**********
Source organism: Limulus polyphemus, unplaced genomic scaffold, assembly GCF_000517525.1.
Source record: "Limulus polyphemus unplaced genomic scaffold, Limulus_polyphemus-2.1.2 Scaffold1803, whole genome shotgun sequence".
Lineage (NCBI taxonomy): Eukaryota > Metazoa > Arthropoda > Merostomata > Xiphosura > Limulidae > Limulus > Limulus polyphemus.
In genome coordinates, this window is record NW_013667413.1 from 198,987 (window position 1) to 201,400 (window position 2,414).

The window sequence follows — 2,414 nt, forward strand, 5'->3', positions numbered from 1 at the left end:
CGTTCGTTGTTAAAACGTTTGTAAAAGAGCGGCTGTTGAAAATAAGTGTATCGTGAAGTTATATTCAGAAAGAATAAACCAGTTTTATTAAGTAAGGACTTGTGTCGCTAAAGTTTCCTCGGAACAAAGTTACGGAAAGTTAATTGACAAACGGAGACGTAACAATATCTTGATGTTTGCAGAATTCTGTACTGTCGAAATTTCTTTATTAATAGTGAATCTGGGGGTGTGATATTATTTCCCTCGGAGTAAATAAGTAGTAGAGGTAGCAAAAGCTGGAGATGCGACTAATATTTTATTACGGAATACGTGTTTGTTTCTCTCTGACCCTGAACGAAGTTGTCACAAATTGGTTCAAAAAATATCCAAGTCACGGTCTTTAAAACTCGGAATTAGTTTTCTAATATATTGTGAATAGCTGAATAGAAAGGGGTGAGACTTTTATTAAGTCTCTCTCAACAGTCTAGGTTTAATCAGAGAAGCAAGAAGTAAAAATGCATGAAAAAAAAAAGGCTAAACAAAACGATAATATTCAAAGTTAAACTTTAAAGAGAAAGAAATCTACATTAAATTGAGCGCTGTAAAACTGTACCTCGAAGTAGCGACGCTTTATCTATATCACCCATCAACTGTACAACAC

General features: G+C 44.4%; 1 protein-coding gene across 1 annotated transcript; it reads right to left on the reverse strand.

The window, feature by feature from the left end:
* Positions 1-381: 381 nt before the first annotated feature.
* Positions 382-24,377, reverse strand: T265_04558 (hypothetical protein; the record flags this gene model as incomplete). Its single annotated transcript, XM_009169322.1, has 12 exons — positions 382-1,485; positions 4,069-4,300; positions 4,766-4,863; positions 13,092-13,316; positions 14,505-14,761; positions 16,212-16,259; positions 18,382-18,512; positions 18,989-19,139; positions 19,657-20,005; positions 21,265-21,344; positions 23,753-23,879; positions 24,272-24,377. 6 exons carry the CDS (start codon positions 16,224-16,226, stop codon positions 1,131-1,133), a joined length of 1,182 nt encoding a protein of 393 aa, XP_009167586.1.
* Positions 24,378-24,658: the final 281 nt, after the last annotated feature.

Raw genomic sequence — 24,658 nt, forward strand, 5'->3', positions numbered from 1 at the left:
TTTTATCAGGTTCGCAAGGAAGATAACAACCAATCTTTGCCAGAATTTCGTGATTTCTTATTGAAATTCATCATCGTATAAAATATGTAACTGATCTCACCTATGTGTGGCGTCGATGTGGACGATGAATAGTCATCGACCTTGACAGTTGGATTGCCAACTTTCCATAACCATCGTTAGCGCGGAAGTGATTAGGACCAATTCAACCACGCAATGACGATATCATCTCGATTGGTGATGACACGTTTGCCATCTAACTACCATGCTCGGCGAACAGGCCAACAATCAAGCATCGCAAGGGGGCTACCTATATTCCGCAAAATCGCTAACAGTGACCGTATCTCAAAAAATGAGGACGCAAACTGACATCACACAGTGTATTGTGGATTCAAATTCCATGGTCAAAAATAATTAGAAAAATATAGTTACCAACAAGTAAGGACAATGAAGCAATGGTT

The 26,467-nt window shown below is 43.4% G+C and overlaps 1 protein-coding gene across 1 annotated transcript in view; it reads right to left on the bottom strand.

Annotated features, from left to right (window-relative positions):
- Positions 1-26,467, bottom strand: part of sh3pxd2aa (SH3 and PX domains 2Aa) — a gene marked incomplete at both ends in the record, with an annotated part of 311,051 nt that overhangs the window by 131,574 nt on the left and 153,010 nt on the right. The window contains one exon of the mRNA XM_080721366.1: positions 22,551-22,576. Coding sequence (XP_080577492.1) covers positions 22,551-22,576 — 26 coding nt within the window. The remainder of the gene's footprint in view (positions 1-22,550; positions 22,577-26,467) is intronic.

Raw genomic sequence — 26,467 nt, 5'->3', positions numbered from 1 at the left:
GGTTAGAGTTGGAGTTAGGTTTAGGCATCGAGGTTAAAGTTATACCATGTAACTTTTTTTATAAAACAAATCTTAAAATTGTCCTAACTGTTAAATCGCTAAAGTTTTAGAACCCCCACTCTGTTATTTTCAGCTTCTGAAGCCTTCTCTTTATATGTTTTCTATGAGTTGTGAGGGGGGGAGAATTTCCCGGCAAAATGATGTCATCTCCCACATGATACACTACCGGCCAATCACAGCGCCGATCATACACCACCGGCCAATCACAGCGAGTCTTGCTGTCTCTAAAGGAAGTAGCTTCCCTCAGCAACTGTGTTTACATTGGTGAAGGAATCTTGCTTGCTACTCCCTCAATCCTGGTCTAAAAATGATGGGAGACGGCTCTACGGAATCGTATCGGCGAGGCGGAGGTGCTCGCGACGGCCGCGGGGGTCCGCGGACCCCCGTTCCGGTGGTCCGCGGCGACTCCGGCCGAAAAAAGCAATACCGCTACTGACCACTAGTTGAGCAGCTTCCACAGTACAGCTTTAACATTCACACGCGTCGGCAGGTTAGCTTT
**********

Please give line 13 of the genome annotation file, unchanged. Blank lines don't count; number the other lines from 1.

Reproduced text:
TTTTATCAGGTTCGCAAGGAAGATAACAACCAATCTTTGCCAGAATTTCGTGATTTCTTATTGAAATTCATCATCGTATAAAATATGTAACTGATCTCACCTATGTGTGGCGTCGATGTGGACGATGAATAGTCATCGACCTTGACAGTTGGATTGCCAACTTTCCATAACCATCGTTAGCGCGGAAGTGATTAGGACCAATTCAACCACGCAATGACGATATCATCTCGATTGGTGATGACACGTTTGCCATCTAACTACCATGCTCGGCGAACAGGCCAACAATCAAGCATCGCAAGGGGGCTACCTATATTCCGCAAAATCGCTAACAGTGACCGTATCTCAAAAAATGAGGACGCAAACTGACATCACACAGTGTATTGTGGATTCAAATTCCATGGTCAAAAATAATTAGAAAAATATAGTTACCAACAAGTAAGGACAATGAAGCAATGGTT